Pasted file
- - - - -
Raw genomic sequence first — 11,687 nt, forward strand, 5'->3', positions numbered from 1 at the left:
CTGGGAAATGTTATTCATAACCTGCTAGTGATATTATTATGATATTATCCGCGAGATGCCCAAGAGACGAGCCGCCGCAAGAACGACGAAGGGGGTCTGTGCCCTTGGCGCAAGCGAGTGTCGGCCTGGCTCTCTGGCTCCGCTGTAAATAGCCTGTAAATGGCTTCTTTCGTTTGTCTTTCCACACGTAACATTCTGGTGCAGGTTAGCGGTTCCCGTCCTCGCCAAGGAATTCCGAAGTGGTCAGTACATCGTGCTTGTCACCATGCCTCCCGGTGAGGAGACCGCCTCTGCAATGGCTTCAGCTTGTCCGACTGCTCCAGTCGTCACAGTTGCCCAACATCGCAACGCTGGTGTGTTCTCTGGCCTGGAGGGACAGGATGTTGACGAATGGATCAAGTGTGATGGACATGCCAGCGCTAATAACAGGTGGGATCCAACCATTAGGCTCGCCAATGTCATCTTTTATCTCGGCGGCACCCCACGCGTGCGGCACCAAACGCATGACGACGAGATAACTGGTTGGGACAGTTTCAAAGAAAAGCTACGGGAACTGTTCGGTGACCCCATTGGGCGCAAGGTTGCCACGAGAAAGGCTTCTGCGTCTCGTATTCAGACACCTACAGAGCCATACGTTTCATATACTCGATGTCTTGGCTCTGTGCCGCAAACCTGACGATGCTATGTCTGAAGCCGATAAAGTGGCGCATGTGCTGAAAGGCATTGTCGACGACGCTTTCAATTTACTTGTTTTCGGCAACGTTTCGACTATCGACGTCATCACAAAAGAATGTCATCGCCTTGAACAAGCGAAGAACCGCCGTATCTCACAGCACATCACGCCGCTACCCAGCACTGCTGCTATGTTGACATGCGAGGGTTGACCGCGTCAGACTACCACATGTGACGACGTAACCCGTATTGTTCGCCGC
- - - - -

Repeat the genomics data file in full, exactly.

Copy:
Raw genomic sequence first — 11,687 nt, forward strand, 5'->3', positions numbered from 1 at the left:
CTGGGAAATGTTATTCATAACCTGCTAGTGATATTATTATGATATTATCCGCGAGATGCCCAAGAGACGAGCCGCCGCAAGAACGACGAAGGGGGTCTGTGCCCTTGGCGCAAGCGAGTGTCGGCCTGGCTCTCTGGCTCCGCTGTAAATAGCCTGTAAATGGCTTCTTTCGTTTGTCTTTCCACACGTAACATTCTGGTGCAGGTTAGCGGTTCCCGTCCTCGCCAAGGAATTCCGAAGTGGTCAGTACATCGTGCTTGTCACCATGCCTCCCGGTGAGGAGACCGCCTCTGCAATGGCTTCAGCTTGTCCGACTGCTCCAGTCGTCACAGTTGCCCAACATCGCAACGCTGGTGTGTTCTCTGGCCTGGAGGGACAGGATGTTGACGAATGGATCAAGTGTGATGGACATGCCAGCGCTAATAACAGGTGGGATCCAACCATTAGGCTCGCCAATGTCATCTTTTATCTCGGCGGCACCCCACGCGTGCGGCACCAAACGCATGACGACGAGATAACTGGTTGGGACAGTTTCAAAGAAAAGCTACGGGAACTGTTCGGTGACCCCATTGGGCGCAAGGTTGCCACGAGAAAGGCTTCTGCGTCTCGTATTCAGACACCTACAGAGCCATACGTTTCATATACTCGATGTCTTGGCTCTGTGCCGCAAACCTGACGATGCTATGTCTGAAGCCGATAAAGTGGCGCATGTGCTGAAAGGCATTGTCGACGACGCTTTCAATTTACTTGTTTTCGGCAACGTTTCGACTATCGACGTCATCACAAAAGAATGTCATCGCCTTGAACAAGCGAAGAACCGCCGTATCTCACAGCACATCACGCCGCTACCCAGCACTGCTGCTATGTTGACATGCGAGGGTTGACCGCGTCAGACTACCACATGTGACGACGTAACCCGTATTGTTCGCCGC